Challenges in this area are to design appropriate control protocols that offer the necessary flexibility and work across domains or cater to the features of a specific technology. Furthermore, the corresponding forwarding elements have to be adapted to support forwarding at line rate when the new protocols are in use.

Logically Centralized Control
The controller of an SDN network is a logically centralized entity, i.e. it can consist of multiple physical or virtual instances, but behaves like a single component. The global network information such a central controller possesses enables it to adapt its network policy with respect to routing and forwarding much better and faster than a system of traditional routers could. 
The realization of a logically centralized controller is challenging with respect to scalability depending on the specific scenario and network or virtual network size. Scalability can be achieved by implementing a centralized controller as a distributed system where the contained information has to be maintained consistently.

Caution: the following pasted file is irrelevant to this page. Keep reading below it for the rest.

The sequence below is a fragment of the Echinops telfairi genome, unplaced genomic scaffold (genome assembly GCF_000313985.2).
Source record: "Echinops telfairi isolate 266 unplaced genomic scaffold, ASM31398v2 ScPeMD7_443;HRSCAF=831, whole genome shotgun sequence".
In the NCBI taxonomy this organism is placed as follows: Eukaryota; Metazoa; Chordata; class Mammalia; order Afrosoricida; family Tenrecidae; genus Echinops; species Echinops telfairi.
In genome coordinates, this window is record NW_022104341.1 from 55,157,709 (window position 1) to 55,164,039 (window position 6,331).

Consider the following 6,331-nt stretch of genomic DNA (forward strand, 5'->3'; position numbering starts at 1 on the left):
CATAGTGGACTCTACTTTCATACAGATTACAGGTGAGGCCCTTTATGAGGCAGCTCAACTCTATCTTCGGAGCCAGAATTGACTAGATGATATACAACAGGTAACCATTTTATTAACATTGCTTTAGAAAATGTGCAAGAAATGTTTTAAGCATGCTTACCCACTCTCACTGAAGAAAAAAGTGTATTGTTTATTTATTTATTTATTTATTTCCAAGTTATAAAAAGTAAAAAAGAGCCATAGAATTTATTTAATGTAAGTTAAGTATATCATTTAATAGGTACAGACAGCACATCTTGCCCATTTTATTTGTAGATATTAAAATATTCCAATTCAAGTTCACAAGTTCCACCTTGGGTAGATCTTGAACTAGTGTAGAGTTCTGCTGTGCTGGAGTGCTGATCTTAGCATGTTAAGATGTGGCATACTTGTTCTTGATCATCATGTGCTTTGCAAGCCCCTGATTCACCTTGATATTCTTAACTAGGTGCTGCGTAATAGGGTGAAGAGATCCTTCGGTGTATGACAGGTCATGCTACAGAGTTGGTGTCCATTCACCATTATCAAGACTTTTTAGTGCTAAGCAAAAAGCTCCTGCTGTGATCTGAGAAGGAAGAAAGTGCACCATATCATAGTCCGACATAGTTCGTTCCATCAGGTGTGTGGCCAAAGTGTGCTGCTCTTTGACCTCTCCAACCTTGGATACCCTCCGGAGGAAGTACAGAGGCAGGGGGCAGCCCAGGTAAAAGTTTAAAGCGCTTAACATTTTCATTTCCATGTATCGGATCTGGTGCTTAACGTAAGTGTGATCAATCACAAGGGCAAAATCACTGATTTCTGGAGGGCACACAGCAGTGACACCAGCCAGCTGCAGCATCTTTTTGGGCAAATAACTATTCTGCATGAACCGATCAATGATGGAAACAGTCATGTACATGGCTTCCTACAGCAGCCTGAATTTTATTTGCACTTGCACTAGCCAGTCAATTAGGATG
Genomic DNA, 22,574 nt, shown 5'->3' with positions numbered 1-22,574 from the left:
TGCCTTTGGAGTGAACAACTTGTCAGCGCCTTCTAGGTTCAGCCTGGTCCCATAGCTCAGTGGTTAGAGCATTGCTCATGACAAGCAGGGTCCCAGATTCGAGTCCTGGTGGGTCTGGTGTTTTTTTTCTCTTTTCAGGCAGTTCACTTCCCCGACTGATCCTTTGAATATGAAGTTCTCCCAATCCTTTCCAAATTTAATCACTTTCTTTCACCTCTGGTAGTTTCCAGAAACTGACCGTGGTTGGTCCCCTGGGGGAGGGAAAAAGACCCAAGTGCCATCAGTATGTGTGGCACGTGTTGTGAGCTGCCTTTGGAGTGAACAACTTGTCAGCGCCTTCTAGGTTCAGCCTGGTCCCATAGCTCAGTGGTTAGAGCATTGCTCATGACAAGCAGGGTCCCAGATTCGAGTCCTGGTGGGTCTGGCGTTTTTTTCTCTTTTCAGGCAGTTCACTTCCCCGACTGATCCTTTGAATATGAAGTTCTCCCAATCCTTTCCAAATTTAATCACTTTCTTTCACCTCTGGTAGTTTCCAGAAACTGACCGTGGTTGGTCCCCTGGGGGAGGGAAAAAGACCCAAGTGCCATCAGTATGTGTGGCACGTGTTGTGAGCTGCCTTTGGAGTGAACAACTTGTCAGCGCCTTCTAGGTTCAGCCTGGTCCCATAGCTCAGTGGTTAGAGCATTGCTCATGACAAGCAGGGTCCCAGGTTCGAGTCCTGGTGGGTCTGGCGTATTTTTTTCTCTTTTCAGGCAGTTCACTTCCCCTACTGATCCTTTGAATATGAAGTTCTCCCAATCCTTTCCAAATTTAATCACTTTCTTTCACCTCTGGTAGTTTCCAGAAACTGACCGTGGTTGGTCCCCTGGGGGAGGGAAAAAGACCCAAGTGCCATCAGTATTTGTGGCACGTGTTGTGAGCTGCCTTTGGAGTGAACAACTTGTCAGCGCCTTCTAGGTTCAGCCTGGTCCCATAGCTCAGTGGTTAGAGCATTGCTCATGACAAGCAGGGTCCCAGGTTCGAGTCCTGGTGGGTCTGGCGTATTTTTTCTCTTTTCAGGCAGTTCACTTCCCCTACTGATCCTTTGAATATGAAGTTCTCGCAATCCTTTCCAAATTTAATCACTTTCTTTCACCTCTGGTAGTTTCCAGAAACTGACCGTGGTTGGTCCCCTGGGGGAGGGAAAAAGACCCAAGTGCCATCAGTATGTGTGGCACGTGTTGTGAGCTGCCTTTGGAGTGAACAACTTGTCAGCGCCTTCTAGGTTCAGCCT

Open Interfaces
For SDN to reach its full potential in terms of flexibility and adaptability, it is fundamental that its interfaces are and remain open. A closed or proprietary interface limits component exchangeability and innovation. This is especially true for the interface between control- and data plane (Southbound Interface). In the absence of a standard open interface, one of the main SDN advantages – the interchangeability of network devices and control planes – would be taken away. This is also true for the remaining interfaces, which are discussed in more detail in Section 2.1.